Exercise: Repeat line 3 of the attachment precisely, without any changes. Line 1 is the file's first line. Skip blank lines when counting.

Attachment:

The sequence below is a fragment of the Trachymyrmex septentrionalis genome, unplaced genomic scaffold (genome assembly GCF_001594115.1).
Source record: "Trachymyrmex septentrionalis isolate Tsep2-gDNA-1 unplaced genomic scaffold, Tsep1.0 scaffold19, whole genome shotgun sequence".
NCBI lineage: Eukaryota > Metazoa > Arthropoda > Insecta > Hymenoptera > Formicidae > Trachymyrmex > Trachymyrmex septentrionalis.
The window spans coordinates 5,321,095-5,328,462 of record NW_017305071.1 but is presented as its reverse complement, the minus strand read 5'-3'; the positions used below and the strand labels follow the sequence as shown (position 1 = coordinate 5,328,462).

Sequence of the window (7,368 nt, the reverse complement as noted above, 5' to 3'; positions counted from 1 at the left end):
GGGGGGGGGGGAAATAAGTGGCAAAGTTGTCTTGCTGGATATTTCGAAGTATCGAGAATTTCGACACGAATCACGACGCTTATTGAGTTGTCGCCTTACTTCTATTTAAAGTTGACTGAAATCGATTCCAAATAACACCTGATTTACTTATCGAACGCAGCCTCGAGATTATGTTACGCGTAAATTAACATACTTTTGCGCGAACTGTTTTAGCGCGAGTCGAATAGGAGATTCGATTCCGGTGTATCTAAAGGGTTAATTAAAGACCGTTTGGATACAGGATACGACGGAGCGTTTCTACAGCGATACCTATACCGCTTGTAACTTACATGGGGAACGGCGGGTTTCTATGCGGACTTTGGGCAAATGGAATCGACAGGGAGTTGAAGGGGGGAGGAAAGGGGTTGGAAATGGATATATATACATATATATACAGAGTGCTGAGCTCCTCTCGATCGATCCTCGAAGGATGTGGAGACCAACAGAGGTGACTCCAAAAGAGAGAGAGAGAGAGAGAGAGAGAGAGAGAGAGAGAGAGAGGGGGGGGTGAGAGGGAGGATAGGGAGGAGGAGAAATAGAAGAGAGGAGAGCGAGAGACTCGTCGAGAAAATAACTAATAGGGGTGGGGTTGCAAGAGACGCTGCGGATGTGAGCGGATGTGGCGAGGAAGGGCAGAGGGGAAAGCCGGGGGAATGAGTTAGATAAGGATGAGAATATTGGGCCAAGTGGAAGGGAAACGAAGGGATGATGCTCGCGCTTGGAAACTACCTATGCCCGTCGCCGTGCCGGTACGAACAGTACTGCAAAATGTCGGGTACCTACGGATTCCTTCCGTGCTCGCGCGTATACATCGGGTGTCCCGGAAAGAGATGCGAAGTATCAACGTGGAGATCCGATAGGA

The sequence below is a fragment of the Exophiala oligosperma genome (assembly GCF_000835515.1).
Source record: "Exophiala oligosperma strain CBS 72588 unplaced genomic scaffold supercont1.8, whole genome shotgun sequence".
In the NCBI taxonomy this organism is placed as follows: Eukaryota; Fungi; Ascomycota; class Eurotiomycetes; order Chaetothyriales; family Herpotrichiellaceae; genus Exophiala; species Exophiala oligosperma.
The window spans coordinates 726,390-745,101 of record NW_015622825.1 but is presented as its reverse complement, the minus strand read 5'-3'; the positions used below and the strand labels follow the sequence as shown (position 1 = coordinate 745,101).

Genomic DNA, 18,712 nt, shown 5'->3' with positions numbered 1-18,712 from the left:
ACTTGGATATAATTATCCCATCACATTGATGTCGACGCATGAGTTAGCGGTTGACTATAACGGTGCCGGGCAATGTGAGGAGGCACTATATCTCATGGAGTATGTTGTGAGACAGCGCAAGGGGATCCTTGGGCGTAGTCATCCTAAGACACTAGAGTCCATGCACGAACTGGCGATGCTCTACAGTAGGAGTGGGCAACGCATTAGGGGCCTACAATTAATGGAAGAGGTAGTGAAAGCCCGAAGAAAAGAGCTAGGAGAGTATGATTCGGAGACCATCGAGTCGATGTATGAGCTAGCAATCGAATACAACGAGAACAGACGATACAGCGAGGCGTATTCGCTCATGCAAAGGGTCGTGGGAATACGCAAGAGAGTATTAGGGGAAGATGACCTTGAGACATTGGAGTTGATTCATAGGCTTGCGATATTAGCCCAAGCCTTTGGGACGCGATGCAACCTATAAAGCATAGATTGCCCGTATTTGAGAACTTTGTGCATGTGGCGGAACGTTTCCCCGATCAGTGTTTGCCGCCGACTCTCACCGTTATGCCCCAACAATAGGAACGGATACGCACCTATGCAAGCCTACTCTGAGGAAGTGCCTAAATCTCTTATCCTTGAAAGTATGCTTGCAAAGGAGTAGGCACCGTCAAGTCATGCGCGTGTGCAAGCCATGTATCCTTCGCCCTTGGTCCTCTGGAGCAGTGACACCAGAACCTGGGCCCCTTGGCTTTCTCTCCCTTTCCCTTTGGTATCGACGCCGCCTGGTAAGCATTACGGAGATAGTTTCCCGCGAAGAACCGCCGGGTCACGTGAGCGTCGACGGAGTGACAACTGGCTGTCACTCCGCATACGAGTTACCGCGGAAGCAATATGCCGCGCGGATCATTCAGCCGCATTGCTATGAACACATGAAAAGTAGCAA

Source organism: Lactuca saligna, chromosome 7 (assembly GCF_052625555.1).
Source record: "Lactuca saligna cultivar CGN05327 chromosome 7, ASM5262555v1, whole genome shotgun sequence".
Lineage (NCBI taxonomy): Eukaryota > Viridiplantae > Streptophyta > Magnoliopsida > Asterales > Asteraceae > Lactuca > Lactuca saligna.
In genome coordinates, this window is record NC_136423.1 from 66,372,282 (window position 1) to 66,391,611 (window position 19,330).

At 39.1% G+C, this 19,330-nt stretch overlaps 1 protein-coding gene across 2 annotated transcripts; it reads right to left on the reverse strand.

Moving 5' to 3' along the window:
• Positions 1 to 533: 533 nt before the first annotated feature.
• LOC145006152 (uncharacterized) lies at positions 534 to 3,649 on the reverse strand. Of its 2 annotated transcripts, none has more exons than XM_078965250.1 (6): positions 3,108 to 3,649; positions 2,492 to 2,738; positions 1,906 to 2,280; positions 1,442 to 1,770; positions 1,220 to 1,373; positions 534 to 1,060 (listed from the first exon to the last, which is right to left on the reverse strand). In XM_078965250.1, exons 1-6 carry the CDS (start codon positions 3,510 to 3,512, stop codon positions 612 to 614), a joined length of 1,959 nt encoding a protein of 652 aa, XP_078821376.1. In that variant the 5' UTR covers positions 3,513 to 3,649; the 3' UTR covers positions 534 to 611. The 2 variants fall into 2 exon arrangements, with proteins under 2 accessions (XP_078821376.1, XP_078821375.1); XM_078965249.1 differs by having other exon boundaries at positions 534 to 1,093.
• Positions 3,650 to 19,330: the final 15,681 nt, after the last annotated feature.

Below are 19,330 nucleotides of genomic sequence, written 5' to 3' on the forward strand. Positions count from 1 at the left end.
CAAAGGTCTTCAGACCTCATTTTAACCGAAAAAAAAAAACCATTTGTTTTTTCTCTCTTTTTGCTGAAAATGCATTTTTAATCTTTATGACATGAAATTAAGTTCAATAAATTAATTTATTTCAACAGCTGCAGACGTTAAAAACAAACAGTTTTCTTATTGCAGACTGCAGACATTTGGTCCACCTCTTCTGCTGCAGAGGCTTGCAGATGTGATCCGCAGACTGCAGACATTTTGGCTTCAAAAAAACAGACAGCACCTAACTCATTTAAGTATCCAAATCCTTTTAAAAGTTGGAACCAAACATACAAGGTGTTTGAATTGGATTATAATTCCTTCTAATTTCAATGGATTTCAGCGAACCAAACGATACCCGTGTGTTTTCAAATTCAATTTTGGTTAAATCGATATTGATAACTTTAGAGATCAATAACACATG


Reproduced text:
NCBI lineage: Eukaryota > Metazoa > Arthropoda > Insecta > Hymenoptera > Formicidae > Trachymyrmex > Trachymyrmex septentrionalis.